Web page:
I think we have already established that there are no page limits for the UK statement.

It's still important to be as concise as possible, though. If you're in danger of going over the word count I can almost guarantee that there are places that could be trimmed a little.

Gizmotech
October 28th, 2013, 08:57
I'll remind you of Word's advice:
A good SoP is like a skirt. Long enough to cover the topic and short enough to keep things interesting.

I'll add another to it:
A good SoP is like a wedding dress. The bigger it is, the more shit that is on it, the less impressive it is when you see it, and you know it's all fluff.

Aurano
October 28th, 2013, 09:17
Woooow... This is getting pretty creative now... :lol:

coop52
October 28th, 2013, 09:40
Put yourself in the place of the consulate people. They're going to be really sick of reading essays by #325, so it's best to just make your point as quickly as possible. Otherwise, their eyes will just glaze over as they see yet another essay going on about nothing and chuck it on the "crap" pile.

PaddyPakku
October 28th, 2013, 10:09
Put yourself in the place of the consulate people. They're going to be really sick of reading essays by #325, so it's best to just make your point as quickly as possible. Otherwise, their eyes will just glaze over as they see yet another essay going on about nothing and chuck it on the "crap" pile.

There seems to be a common misconception that the consulate readers have the attention of a 5year old and simply 'glaze over' essays. I have an acquaintance that use to work for the UK consulate.
The company hired by the consulate are actually trained professionals. They analyse and annotate the essays. They read every single sentence as thought it was the first essay they were reading, despite the quality of the essay.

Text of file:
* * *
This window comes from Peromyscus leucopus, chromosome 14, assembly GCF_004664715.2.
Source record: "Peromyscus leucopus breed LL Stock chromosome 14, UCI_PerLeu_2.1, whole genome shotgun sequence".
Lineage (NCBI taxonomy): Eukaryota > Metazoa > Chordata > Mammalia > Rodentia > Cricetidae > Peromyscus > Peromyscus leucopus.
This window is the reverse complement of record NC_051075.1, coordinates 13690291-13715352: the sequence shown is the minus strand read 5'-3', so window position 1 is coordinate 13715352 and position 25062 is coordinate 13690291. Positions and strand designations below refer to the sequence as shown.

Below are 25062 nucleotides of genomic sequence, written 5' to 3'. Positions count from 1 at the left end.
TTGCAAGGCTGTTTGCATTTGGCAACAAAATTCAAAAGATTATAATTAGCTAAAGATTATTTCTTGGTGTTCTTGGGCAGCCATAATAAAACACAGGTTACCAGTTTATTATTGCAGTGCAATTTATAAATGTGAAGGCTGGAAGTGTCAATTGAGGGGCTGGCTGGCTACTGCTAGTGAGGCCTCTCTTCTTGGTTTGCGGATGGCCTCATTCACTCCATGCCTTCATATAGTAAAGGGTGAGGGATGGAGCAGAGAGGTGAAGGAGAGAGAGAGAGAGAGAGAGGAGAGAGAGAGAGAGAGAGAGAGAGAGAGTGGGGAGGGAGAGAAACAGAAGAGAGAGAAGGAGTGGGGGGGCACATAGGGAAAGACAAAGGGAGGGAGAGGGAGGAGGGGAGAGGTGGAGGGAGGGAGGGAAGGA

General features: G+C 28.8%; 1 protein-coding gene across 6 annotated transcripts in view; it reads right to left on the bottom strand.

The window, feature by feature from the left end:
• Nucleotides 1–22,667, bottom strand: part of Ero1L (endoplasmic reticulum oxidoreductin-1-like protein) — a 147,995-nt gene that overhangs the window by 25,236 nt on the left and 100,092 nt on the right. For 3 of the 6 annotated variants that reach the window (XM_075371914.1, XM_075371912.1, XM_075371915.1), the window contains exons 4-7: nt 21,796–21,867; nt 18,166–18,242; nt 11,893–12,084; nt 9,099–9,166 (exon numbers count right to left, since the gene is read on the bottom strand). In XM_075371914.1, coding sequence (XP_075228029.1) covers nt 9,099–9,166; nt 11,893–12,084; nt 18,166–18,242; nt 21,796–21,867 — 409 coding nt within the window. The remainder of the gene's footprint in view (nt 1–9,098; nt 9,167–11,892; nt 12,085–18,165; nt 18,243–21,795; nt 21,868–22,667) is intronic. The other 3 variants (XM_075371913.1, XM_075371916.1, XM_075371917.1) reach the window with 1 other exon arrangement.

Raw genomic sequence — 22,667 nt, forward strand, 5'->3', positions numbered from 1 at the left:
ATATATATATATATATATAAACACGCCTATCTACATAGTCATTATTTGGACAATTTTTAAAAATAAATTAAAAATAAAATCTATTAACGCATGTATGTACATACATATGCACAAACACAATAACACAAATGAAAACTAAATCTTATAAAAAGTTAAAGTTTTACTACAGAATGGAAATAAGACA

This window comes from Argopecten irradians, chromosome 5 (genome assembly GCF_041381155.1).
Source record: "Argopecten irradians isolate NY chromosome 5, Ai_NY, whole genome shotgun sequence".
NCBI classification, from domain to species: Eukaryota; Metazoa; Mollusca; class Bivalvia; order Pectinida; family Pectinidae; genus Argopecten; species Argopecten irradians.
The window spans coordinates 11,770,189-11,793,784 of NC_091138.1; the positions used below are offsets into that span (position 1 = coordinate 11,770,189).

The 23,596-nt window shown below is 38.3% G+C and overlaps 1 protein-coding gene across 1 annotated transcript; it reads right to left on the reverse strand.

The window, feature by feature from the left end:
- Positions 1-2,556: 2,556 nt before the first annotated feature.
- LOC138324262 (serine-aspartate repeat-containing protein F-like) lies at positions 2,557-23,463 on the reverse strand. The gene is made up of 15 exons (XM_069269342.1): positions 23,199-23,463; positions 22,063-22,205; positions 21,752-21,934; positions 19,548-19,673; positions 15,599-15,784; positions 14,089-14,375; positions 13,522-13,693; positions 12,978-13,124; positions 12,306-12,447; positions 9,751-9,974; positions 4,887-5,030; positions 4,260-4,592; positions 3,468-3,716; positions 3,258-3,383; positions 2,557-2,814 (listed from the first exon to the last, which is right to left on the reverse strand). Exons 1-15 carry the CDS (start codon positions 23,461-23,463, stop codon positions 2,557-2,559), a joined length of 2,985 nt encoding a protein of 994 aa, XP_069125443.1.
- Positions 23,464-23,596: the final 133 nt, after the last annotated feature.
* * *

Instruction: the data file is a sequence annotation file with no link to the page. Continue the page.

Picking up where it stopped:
From what I've head, they rarely sift through an essay as there's always the assumption that the applicant will make a relevant point eventually. This isn't always the case, but the analysis of a reader's first essay will be as thorough and the reader's last.

uthinkimlost?
October 28th, 2013, 10:24
There seems to be a common misconception that the consulate readers have the attention of a 5year old and simply 'glaze over' essays. I have an acquaintance that use to work for the UK consulate.
The company hired by the consulate are actually trained professionals. They analyse and annotate the essays. They read every single sentence as thought it was the first essay they were reading, despite the quality of the essay.
From what I've head, they rarely sift through an essay as there's always the assumption that the applicant will make a relevant point eventually. This isn't always the case, but the analysis of a reader's first essay will be as thorough and the reader's last.

No.

You have never, ever done this kind of work. I assure you that they can and will glaze. They will annotate those that are worthwhile, those that are crap will be treated as crap.

Are you trying to sabotage people?

PaddyPakku
October 28th, 2013, 11:23
No.

You have never, ever done this kind of work. I assure you that they can and will glaze. They will annotate those that are worthwhile, those that are crap will be treated as crap.